Melasma manifests as brown (melanin) pigmented spots that appear on the skin. They are generally symmetrical on both sides of the face and spread across the cheeks, forehead, nose, and near the upper lip. Although the exact cause of this disorder is not known, it is often associated with a hormonal change due to pregnancy, hormone therapy during menopause, or oral contraceptive use. Exposure to the sun is also a major risk factor for melasma.
The best way to prevent the mask of pregnancy is to protect yourself from the sun. Apply a day cream containing sunscreen every day to protect yourself as you go about your daily routine. When you plan to spend the day outside, use a sunscreen with an SPF of 30 or over that blocks both UVA and UVB rays. Don’t forget to reapply it every two hours, even in cloudy weather. Wearing a wide-brimmed hat to protect your face is also an excellent solution.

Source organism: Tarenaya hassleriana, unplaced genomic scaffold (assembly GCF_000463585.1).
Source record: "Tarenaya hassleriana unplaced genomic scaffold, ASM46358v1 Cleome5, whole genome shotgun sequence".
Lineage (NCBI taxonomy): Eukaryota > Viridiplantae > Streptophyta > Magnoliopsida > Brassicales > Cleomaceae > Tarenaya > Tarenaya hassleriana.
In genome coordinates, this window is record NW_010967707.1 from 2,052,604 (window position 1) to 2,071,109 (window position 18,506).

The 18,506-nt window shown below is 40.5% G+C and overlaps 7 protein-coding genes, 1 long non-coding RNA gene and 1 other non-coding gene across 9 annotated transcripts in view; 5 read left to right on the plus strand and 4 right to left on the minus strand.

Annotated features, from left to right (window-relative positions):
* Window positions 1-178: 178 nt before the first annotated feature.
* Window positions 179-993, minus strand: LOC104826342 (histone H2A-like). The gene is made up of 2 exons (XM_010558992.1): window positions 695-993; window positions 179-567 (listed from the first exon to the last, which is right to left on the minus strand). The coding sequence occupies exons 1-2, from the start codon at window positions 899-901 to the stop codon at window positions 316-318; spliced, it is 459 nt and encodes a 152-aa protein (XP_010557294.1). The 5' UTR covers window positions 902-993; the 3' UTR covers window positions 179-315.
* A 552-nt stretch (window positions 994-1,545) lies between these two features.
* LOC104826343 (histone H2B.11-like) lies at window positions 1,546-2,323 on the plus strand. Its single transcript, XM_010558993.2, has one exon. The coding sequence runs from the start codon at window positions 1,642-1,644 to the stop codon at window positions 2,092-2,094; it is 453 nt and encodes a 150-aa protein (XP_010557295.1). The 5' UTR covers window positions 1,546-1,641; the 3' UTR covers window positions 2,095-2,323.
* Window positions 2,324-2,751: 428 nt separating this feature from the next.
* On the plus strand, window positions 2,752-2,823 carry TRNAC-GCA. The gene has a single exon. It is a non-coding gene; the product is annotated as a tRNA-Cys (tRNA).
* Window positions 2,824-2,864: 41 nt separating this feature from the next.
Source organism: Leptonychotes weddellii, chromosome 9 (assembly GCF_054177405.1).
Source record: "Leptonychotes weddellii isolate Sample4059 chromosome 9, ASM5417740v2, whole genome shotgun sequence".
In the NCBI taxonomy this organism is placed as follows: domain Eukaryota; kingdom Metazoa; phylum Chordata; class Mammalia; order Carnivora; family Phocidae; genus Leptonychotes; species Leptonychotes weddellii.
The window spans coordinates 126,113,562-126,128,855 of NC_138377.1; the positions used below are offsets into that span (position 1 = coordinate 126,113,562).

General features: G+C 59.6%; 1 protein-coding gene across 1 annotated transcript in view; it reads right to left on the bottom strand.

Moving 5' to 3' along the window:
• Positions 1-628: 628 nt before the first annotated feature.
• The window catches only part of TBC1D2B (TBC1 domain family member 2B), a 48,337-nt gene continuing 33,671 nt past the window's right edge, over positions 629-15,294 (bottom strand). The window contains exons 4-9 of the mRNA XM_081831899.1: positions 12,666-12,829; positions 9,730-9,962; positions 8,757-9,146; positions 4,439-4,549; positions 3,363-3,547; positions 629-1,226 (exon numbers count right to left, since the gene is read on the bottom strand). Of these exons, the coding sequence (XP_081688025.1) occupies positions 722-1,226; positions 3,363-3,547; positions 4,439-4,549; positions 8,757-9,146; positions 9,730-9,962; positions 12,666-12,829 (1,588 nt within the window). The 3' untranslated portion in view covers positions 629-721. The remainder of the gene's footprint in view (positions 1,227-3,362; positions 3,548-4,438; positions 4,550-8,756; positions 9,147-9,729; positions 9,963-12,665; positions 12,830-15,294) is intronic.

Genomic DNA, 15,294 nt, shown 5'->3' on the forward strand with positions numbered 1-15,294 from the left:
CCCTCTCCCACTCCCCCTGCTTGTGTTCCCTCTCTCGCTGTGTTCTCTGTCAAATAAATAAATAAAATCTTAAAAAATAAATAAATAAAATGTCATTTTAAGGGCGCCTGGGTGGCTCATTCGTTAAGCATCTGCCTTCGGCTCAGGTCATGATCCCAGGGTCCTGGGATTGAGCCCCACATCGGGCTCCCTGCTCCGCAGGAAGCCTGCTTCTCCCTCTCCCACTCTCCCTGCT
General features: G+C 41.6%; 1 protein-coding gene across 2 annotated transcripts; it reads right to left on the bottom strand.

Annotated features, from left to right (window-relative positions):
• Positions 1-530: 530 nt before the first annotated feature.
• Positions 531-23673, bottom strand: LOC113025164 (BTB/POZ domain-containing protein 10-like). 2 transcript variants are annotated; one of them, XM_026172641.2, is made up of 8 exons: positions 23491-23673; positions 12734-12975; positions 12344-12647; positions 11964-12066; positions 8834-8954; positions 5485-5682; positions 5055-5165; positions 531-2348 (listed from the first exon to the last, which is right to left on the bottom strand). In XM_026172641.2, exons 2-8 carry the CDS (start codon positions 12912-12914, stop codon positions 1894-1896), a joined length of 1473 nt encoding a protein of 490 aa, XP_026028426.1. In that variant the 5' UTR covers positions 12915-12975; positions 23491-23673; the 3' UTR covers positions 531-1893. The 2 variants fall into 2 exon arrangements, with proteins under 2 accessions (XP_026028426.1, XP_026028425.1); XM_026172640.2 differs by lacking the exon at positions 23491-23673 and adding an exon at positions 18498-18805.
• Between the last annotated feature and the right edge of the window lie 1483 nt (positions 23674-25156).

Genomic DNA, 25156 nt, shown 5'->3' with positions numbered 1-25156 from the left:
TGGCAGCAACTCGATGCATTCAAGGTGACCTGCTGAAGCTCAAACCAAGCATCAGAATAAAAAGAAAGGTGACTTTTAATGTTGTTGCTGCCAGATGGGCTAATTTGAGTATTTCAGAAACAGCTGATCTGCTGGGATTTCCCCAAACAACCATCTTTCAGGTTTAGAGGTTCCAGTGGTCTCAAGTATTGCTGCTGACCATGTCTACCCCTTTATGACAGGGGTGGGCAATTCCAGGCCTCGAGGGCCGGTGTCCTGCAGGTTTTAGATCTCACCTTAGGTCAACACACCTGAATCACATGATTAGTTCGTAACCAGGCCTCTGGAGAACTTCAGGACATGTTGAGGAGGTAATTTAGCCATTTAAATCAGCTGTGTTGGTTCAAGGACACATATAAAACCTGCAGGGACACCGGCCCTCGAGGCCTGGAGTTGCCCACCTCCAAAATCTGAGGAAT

Generally speaking, the darkest areas of the skin will disappear on their own a few months after the pregnancy or after stopping oral contraceptives or hormone therapy. However, some women may experience pregnancy mask for years or even their entire lives. There are effective treatments to deal with the problem.
CAUTION Sunscreen must continue to be used even after the darker patches disappear to prevent them from reappearing.